I might have had a better shot in 2015.

“Last year you had a lot of older people,” explained Cathie Delaney, the tournament’s assistant director of ballpersons, “because the Open started later and so many people had to go back to school.”

The tournament didn’t end until Sept. 13 with Novak Djokovic’s four-set defeat of Roger Federer in the finals. Older people, with no academic demands on their time, were golden; even if their speed and ball handling capabilities may not have been what they once were.

“Most of the people doing this older in life, they tend to be in the backcourt,” as opposed to the net, where foot speed is more essential, Ms. Delaney said gently. “Their stamina is a little less than an 18-year-old.”

Make that a lot less.

If I were truly serious about wanting to hang out under the center-court lights, feeding Federer balls and hand towels, I suppose I should have upped my workouts beyond my once-a-week revolution of the Central Park reservoir. Or cleaning the gutters on my home.

Once you reach a certain age it’s amazing the number of activities you decide qualify as exercise.

I knew I was in trouble when I got winded during my initial attempt to snag a tennis ball on the run—our first challenge consisted of impersonating a statue, then bursting into a sprint, retrieving the ball, rushing to the other side of the court and returning to a state of suspended animation.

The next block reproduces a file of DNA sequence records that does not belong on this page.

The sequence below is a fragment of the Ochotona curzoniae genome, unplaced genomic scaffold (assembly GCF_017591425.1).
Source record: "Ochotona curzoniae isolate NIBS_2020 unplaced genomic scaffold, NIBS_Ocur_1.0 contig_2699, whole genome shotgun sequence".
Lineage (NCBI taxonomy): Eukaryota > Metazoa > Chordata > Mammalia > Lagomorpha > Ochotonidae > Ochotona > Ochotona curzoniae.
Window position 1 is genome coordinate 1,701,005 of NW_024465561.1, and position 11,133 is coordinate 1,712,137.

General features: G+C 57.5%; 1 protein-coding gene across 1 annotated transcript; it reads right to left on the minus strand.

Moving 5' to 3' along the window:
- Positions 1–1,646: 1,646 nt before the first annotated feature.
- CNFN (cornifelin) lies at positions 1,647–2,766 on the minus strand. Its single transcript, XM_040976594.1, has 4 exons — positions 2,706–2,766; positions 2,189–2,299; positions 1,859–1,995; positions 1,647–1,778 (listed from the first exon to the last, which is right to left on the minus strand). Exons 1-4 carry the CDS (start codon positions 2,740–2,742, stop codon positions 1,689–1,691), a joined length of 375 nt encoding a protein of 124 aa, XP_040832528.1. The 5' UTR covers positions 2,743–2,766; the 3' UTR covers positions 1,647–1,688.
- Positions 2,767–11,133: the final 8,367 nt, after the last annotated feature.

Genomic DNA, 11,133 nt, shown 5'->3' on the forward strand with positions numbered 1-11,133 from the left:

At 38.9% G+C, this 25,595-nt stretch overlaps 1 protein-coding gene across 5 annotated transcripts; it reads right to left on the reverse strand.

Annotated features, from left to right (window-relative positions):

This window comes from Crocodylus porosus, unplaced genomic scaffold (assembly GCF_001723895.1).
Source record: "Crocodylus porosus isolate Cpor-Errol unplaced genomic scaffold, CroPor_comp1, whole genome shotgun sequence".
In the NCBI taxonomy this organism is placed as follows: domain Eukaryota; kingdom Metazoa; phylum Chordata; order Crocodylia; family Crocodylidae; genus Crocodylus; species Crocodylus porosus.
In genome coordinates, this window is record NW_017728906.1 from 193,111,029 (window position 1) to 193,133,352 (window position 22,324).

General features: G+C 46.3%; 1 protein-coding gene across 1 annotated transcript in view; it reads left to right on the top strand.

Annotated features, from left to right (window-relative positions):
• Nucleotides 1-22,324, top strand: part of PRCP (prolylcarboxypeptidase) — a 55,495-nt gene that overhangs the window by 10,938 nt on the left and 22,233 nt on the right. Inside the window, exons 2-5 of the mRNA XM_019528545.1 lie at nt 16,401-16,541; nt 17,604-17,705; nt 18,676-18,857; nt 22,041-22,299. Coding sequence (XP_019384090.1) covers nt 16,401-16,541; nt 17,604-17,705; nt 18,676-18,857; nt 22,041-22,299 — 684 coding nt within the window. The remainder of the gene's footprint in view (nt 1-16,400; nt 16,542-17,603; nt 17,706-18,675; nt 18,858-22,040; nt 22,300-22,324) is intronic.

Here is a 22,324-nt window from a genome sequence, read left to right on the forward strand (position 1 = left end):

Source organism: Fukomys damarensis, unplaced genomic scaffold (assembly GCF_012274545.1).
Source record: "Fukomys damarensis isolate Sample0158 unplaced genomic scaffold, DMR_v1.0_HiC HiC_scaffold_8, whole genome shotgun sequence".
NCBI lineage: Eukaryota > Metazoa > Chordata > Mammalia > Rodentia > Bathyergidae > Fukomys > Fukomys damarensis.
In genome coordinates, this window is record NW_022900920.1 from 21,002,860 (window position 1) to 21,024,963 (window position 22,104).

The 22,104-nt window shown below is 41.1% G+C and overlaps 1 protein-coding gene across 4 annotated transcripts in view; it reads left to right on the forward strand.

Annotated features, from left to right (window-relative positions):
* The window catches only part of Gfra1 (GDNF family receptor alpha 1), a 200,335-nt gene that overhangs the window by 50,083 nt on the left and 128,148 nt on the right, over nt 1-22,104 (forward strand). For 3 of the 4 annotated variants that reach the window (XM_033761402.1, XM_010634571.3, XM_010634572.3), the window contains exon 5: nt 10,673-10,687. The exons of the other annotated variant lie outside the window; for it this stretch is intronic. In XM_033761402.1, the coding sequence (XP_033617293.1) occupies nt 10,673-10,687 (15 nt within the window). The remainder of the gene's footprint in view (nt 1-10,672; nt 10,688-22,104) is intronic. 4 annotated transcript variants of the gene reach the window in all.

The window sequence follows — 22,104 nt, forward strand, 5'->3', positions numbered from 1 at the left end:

I don’t think I did that bad. I might have bobbled the ball once or twice. But I never fell or broke my leg. OK, so maybe I’m not center-court material. But some of the ball boys and girls I’ve seen working the outside courts in years past don’t seem in any particular rush either.

The next challenge—as Ms. Delaney stood over her clipboard taking notes like some sporty version of Nurse Ratched—required throwing a ball from one end of the court to the other.

Ralph Gardner Jr. puts his best feet forward at the U.S. Open’s ball person tryouts  PHOTOS: CATHIE DELANEY
It took me a couple of throws to find my range. But I thought I did a fine job considering I’ve been having solemn discussions with my orthopedist about shoulder surgery.

But I realize that’s no excuse.

I’m willing to concede that fans who pay good money for box seats to a quarterfinal nail-biter, especially those on their fourth Heineken, would have little patience for a balding ball boy whose last three attempts to lob the ball cross-court landed in the net.